Lists

Ten Reasons Lucky's Market Is Better Than Publix

It seems impossible, but it's true — the almighty Publix has been knocked off its pedestal. We didn't expect to love Lucky's Market this much, but it happened. Out with the old, in with the new. Sorry, Publix, but you're just no match for what Lucky's has to offer. 

On March 23, Lucky's Market opened its first South Florida location, at 9200 Wiles Road in Coral Springs' Royal Eagle Plaza. The organic grocery chain that got its start in Colorado has been the talk of the town since. A second location is planned to pop up in Plantation later this year, and if the Coral Springs location's success has been any indication, there should be many more to come. 

Here are just a few reasons why soon enough everyone in South Florida will soon be driving by ten Publix's to shop at Lucky's.
10. Lucky's Market beers you at the door.
It's jarring, really. At first glance, your eyes aren't totally sure the message they are sending your brain is correct — everyone is full on clutching a pint of beer. We came across this couple sipping from their pints before we even had a cart. Lucky's offers shoppers two-dollar pints of any beer they have on tap at the moment, and not only are you free to take it away from the bar, you're encouraged to do so. At Publix, cashiers look at you side-eyed if you dare break a six-pack.
9. Lucky's makes its own bacon that makes Boars Head look like Oscar Meyer.
When Lucky's opens a new location, it cuts a ceremonial slab to celebrate the opening, and for good reasonzz: because they are the bacon people. They cure and smoke enormous sides of bacon right in the store, slice them thick, then sell them to you by the pound. At all times throughout the day, there is a chafer full of bacon pieces next to a tub of toothpicks for customers to stab and give different flavors a try. Publix is not doing this. Nobody is doing this. This is craziness.

8. Lucky's has changed the deli game. 
Lucky's deli is full of off-the-wall culinary concoctions. At Publix, it's breaking news when it releases a new flavor of rotisserie chicken. Lucky's is selling things like fried bacon jalapeño mac ’n’ cheese balls, Cuban rice salads, and grilled-and-sliced house-marinated flank steak. Publix has been selling the same mojo pork and subpar sides for more than a decade now. Lucky's puts mojo pork on one-dollar hot dogs it sell at the door, like it's a joke
7. Lucky's knows you love coffee.
You love coffee so much, yet Publix doesn't care. They just throw bags on a shelf. Some locations, you can nab some fresh ground stuff, but the options are limited. Look at the picture above; that was all we could fit in the frame — it goes on much farther. You can actually create your own coffee concoction if you so choose; the combinations are endless. It's like the Starbucks supplier opened a store, so you can now cut out the middle man.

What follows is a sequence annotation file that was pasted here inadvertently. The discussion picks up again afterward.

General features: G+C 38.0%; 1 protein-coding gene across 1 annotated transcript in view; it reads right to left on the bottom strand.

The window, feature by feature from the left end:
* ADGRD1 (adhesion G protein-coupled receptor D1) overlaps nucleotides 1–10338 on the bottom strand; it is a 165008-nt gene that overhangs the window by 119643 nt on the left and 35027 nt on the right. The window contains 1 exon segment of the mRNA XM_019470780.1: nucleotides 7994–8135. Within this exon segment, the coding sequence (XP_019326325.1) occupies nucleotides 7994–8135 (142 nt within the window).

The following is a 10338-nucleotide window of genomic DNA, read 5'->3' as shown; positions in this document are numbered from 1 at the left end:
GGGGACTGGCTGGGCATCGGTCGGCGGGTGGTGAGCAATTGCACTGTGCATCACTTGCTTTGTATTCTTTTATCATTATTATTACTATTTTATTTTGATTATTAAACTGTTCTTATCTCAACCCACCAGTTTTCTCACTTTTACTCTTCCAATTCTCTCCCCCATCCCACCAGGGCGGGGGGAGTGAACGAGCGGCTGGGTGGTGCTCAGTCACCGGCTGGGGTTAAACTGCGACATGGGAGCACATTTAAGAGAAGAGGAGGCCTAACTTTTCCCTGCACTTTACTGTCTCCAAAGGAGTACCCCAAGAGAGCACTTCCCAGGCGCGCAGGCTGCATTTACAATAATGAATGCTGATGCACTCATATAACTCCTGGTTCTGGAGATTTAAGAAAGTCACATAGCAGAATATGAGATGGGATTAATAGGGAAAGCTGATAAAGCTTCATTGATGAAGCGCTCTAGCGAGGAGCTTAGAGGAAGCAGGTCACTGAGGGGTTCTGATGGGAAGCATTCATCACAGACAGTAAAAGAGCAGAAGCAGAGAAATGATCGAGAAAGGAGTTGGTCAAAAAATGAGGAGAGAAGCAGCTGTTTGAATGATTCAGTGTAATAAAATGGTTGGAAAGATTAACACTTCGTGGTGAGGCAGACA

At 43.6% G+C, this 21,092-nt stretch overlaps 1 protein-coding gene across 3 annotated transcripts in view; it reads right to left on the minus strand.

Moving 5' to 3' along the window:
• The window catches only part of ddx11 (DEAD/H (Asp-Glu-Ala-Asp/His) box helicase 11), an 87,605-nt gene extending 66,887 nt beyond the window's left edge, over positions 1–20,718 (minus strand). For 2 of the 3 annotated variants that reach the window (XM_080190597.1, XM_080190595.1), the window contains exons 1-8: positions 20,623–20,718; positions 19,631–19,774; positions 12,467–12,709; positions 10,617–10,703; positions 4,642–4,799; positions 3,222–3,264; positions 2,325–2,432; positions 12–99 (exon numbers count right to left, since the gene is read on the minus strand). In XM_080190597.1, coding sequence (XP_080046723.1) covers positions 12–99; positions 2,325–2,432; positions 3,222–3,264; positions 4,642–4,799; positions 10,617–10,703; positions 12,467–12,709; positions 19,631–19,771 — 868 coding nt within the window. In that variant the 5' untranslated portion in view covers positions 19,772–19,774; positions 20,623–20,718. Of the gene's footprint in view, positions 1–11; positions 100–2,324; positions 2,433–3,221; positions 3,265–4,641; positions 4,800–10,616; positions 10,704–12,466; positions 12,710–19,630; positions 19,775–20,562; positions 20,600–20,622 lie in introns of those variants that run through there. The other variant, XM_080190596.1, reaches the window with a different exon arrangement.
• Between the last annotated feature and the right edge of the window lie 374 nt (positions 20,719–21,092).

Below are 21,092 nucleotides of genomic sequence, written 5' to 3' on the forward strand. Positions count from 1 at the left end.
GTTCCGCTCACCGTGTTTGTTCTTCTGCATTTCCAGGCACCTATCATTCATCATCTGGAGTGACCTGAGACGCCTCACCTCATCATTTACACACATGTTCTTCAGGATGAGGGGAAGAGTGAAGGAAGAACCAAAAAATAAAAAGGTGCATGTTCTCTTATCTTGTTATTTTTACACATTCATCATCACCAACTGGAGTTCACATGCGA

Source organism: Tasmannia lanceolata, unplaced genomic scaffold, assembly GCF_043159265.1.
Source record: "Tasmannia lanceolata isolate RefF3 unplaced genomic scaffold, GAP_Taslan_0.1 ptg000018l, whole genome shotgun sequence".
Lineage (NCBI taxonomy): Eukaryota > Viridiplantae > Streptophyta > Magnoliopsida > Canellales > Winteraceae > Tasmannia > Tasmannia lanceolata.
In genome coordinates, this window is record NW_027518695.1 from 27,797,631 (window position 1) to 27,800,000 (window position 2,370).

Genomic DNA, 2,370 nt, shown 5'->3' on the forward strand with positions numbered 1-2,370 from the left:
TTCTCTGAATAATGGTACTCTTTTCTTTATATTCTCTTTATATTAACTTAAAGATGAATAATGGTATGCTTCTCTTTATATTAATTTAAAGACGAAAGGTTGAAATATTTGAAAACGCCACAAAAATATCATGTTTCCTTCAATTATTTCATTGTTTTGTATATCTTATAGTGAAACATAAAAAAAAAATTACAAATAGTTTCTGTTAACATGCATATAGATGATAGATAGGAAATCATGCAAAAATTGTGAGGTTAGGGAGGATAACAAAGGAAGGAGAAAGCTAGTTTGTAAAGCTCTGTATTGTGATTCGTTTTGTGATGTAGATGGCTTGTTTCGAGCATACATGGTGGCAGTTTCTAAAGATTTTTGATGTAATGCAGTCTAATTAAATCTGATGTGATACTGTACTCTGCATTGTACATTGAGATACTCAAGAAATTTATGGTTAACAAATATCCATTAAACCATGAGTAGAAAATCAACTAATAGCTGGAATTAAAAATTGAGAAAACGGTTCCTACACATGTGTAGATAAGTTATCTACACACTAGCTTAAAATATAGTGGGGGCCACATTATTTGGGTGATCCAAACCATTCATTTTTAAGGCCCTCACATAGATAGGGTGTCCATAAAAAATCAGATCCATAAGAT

6. Lucky's has butchers that do on-demand butcher stuff
Ever been to a Penn Dutch? It's sort of like that at Lucky's, only without the Dexter-looking backroom. Lucky's, like Publix, will cut a slab of meat into any form you wish; just ask. What sets Lucky's apart in this area is it was supereasy to flag down a butcher for help. Few people ask for this service at Publix, so butchers are rarely available, usually choosing to hide in the back where no one can get their attention.
KEEP NEW TIMES BROWARD-PALM BEACH FREE... Since we started New Times Broward-Palm Beach, it has been defined as the free, independent voice of South Florida, and we would like to keep it that way. Offering our readers free access to incisive coverage of local news, food and culture. Producing stories on everything from political scandals to the hottest new bands, with gutsy reporting, stylish writing, and staffers who've won everything from the Society of Professional Journalists' Sigma Delta Chi feature-writing award to the Casey Medal for Meritorious Journalism. But with local journalism's existence under siege and advertising revenue setbacks having a larger impact, it is important now more than ever for us to rally support behind funding our local journalism. You can help by participating in our "I Support" membership program, allowing us to keep covering South Florida with no paywalls.
Ryan Yousefi is a freelance writer for Miami New Times, a lover of sports, and an expert consumer of craft beer and pho. Hanley Ramirez once stole a baseball from him and to this day still owes him $10.
Contact: Ryan Yousefi